elderly couple on date fishing on dock

Whether by choice or by circumstance, a large portion of American seniors are single. According to the 2014 Profile of Older Americans published by the U.S. Department of Health and Human Services, 54% of women and 28% of men over age 65 are either widowed, divorced/separated, or have never married. Of these single seniors, many are seeking to begin a relationship or even find a life partner for their later years.

In the past, these individuals might have met a significant other at school or work, but dating post-retirement may be unfamiliar terrain for many seniors. Fortunately, while a potential partner or spouse may not live next door, seniors have many options for making a connection and starting a relationship. And as seniors begin to explore the senior dating scene, they may want to consider these helpful tips:

Make Sure You’re Ready

Don’t jump into dating simply because your friends or family are urging you to. It’s okay if you don’t feel ready or if you’re happy with the single life. If outside pressures rather than a personal desire are nudging you toward dating, you probably won’t have a very positive experience. If you have leftover feelings of anger or sadness over a past relationship, it’s okay to wait. However, if you feel positive and open to trying something new, there’s also no harm in testing the waters.

Branch Out

It’s easy to get tied down by your own (and others’) expectations for your dating experience, but don’t limit your options by insisting every potential partner complete a long list of requirements. Determine which characteristics (e.g. religion, non-smoking, etc.) are musts for you, and drop the rest of your list of preferences for age and interests. You may be surprised by the great matches you find.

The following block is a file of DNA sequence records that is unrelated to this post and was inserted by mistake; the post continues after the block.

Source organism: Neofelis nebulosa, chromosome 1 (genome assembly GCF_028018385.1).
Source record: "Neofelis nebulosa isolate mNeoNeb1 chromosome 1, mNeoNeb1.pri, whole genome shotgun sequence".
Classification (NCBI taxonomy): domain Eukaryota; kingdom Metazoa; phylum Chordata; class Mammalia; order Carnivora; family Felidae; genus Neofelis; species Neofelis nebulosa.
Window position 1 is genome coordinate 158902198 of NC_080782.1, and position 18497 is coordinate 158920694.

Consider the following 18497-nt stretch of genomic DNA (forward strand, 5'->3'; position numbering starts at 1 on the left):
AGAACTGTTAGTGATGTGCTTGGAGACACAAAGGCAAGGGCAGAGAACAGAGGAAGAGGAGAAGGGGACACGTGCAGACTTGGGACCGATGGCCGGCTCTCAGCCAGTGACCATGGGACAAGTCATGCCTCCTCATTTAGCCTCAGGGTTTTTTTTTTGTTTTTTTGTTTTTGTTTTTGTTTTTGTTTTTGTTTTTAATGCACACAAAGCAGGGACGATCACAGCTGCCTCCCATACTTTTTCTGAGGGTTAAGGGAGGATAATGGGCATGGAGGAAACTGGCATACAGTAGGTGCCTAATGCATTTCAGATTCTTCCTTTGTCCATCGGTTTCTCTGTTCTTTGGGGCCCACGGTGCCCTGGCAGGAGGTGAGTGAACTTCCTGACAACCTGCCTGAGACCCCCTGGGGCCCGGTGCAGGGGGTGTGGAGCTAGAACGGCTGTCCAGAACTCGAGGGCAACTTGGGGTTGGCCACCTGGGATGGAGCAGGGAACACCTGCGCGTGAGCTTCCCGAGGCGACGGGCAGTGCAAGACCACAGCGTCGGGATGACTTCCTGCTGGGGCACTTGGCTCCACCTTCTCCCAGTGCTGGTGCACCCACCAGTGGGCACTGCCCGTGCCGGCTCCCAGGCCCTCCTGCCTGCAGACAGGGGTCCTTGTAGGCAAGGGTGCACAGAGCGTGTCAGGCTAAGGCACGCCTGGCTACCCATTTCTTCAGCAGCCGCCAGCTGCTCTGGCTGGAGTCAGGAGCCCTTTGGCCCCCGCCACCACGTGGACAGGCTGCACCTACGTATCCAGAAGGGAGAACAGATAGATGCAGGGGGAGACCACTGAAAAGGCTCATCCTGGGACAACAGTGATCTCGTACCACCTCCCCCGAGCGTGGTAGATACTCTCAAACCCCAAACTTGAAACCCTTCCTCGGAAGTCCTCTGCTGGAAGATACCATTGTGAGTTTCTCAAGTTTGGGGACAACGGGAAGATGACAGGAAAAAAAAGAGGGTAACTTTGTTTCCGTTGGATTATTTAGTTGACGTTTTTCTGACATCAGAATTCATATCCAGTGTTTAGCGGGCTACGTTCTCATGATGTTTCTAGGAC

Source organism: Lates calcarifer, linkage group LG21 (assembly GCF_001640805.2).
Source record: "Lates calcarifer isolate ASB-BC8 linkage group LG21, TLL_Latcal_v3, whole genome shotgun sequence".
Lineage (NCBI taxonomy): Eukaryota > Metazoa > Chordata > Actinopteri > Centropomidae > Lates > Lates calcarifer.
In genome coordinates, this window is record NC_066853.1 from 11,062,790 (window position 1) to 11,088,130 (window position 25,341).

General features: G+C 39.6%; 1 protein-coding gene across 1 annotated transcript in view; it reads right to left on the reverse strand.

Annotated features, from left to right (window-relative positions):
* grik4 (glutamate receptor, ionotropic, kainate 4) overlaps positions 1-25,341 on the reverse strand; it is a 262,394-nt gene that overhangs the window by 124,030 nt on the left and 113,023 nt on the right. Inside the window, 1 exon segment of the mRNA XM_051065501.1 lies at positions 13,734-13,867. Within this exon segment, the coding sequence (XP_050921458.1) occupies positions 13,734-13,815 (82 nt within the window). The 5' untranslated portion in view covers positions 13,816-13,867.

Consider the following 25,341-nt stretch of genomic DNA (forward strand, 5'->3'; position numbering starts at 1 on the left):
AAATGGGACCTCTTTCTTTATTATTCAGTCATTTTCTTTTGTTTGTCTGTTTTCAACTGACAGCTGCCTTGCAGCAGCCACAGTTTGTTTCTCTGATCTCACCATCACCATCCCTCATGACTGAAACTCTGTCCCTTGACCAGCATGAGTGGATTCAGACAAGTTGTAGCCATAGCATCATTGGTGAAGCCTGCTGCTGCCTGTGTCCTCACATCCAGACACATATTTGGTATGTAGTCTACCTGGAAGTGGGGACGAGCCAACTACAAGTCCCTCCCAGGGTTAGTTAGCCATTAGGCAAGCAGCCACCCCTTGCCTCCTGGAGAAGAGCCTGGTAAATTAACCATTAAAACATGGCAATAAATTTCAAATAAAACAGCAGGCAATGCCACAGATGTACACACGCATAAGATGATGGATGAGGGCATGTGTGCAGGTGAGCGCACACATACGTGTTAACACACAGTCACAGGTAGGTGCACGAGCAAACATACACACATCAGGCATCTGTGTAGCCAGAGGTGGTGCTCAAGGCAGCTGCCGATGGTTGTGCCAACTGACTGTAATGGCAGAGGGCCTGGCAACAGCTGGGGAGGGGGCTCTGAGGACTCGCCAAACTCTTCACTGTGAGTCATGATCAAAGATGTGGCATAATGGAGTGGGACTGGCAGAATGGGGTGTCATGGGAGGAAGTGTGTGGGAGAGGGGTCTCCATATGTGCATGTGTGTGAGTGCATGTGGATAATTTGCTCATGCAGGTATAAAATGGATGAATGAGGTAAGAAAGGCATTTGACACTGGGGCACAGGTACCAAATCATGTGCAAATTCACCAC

Look for Friends

Rather than looking for a spouse, start by looking for friends. Only searching for a spouse can limit your options and put unnecessary pressure on you and your dates. As you start to search out new friends, whether it’s online or through community activities and hobby groups, you’ll begin to find potential partners but without the pressure. Seeing individuals as potential friends also gives you space to decide if you’d like to take your relationship further.

Stay Safe

Though most of the people you meet will be honest and well-meaning, you shouldn’t take any risks with your safety. Always plan to meet in safe public places, and until you feel confident that the person is who she or he claims to be, don’t get into her or his car. This may lead to uncomfortable conversations, but it’s better to seem rude than to put yourself in harm’s way.

Stick It Out

It may take a while to find an ideal match, but be resilient. Though your first few dates (or many dates) may be duds, if you treat these dates as social opportunities, you’ll start to enjoy them, even if you don’t find a long-term partner right away. If you stick with it, you’ll eventually find a match, and you’ll have some great experiences in the meantime.

Dating in your 60s is different than dating in your 20s, but that’s not necessarily a bad thing. More and more seniors are connecting online and in their communities, and whether you’re looking for a life partner or a new friend, there are options for you. Just remember to stay open, stay safe, and enjoy the experience.